Q&A With Denny S Bryce

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Q&A With Denny S. Bryce


On Friday, July 28, I contacted the award-winning author of historical fiction, Denny S. Bryce. She responded and, to my happiness, agreed to be interviewed! Denny is the author of Wild Women And The Blues, In The Face Of The Sun, and The Other Princess: A Novel Of Queen Victoria’s Goddaughter, coming from William Morrow on October 3. Next year, Denny has two releases: Can’t We Be Friends: A Novel Of Ella Fitzgerald & Marilyn Monroe, co-written with USA Today Bestselling Author of historical fiction, Eliza Knight, and The Trial Of Mrs. Rhinelander


Q: Denny, you’ve had a busy year with one release in October and two in 2024. Would you like to tell the readers of the blog and me a little about each of those books?


A: First, I am thrilled to participate in the author Q&A on your blog. I love discussing my novels, so I am such a fan of talking to book clubs, bloggers, reporters, and Instagrammers. I enjoy seizing every opportunity to do just that. However, the challenge now is for me to keep these descriptions short, but let’s give it a go.


THE OTHER PRINCESS (October 3, 2023) — A portrait of an African princess raised in Queen Victoria’s court, adapting to life in Victorian England—based on the real-life story of historical figure Princess Aina, known as Sarah Forbes Bonetta. From West Africa to Windsor Castle to Sierra Leone, to St. James’s Palace, and the Lagos Colony, Sarah juggles the power and pitfalls of a royal upbringing as she battles racism and systematic oppression on her way to living a life worthy of a Yoruba princess.


CAN’T WE BE FRIENDS: A Novel of Ella Fitzgerald and Marilyn Monroe, co-authored with Eliza Knight, Starring Adele Astaire and The Mayfair Bookshop (March 5, 2024) — One woman was recognized as the premiere singer of her era with perfect pitch and tireless ambition. One woman was the most glamorous star in Hollywood, a sex symbol who took the world by storm. And their friendship was fast and firm…1952: Ella Fitzgerald is a renowned jazz singer whose only roadblock to longevity is society’s attitude toward women and race. Despite ongoing battles with movie studio bigwigs and boyfriends, Marilyn Monroe’s star is rising. When she needs help singing, she wants only the best—the best is the brilliant Ella Fitzgerald. But Ella isn’t a singing teacher and declines—then the two women meet, and to everyone’s surprise but their own, they become fast friends. But as with any friendship, things can go awry.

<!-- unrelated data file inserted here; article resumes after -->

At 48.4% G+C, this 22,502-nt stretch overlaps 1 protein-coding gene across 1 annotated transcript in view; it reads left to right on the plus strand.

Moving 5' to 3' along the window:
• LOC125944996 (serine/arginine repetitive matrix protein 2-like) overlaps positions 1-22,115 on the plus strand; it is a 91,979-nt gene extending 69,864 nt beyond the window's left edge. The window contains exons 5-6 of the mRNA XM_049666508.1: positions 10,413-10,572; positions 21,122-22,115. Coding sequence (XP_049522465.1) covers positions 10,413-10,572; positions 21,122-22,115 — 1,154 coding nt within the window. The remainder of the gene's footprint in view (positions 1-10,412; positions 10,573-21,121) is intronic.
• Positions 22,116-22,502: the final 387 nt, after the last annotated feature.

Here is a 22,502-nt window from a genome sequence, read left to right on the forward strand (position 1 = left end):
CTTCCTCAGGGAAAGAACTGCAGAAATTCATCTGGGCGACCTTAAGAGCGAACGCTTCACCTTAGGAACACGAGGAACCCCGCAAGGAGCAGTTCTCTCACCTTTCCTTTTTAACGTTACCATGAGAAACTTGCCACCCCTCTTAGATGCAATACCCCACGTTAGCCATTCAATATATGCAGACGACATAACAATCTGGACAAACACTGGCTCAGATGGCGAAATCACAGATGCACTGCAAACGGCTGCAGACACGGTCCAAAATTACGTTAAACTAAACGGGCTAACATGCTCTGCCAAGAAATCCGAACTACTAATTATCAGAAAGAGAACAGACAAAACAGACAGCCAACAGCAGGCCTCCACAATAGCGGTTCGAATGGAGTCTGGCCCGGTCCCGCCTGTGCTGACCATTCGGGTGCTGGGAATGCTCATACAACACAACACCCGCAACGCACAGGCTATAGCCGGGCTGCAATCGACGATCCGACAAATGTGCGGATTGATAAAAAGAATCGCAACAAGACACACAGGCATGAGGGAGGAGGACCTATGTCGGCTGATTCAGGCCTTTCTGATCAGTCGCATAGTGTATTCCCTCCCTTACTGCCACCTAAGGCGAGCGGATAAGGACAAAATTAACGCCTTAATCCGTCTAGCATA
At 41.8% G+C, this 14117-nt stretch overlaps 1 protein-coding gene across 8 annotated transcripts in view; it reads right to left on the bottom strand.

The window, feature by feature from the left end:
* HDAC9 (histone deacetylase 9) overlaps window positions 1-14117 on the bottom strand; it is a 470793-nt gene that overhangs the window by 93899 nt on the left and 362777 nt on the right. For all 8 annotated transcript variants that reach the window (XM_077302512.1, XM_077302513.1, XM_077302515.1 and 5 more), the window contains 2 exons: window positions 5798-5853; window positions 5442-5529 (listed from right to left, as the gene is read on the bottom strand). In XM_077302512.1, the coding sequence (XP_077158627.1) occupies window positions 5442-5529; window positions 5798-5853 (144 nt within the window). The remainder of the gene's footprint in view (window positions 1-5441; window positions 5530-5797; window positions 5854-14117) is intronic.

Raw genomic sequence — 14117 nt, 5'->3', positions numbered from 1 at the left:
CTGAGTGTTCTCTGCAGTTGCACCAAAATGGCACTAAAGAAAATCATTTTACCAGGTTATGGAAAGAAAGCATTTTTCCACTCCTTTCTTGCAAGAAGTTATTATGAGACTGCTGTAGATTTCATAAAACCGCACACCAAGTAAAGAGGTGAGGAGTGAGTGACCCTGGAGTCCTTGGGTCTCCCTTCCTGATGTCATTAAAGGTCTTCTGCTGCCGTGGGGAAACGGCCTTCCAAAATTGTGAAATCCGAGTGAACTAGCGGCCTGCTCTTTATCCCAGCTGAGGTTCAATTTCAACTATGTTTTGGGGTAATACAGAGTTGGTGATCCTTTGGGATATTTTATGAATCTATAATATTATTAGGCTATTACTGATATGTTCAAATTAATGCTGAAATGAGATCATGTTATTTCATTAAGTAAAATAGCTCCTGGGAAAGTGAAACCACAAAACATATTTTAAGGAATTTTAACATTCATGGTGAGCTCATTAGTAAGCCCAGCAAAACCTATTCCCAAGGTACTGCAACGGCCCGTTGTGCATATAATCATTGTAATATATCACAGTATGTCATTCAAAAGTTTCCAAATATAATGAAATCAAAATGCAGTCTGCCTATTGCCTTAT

THE TRIAL OF MRS. RHINELANDER (Spring/Summer 2024) — This novel is inspired by a real-life scandal that was a nationwide shocker even for the tumultuous Roaring Twenties. It tells the story of Alice Beatrice Jones Rhinelander and the impact of her choices on her family, friends, and acquaintances after Jones’s marriage to Leonard “Kip” Rhinelander, a member of one of New York’s most prominent families, turns into a sensational court case that ignites an explosive battle over race and class. 


Q: What made you choose to write in the historical fiction genre? 


A: I credit my passion for historical fiction to my maternal grandmother. She came to this country in 1923 from Jamaica. Her stories, photos, and some of the furniture she never let go of, including the beautiful old dresses and purses and fur coats she kept in mothballs, were all a part of the stories she’d tell me about her youth—and I loved her stories. Another contributor to my love of diving into the past was my twelfth-grade history teacher. I wish I could remember his name, but after high school, I ended up a history minor in college.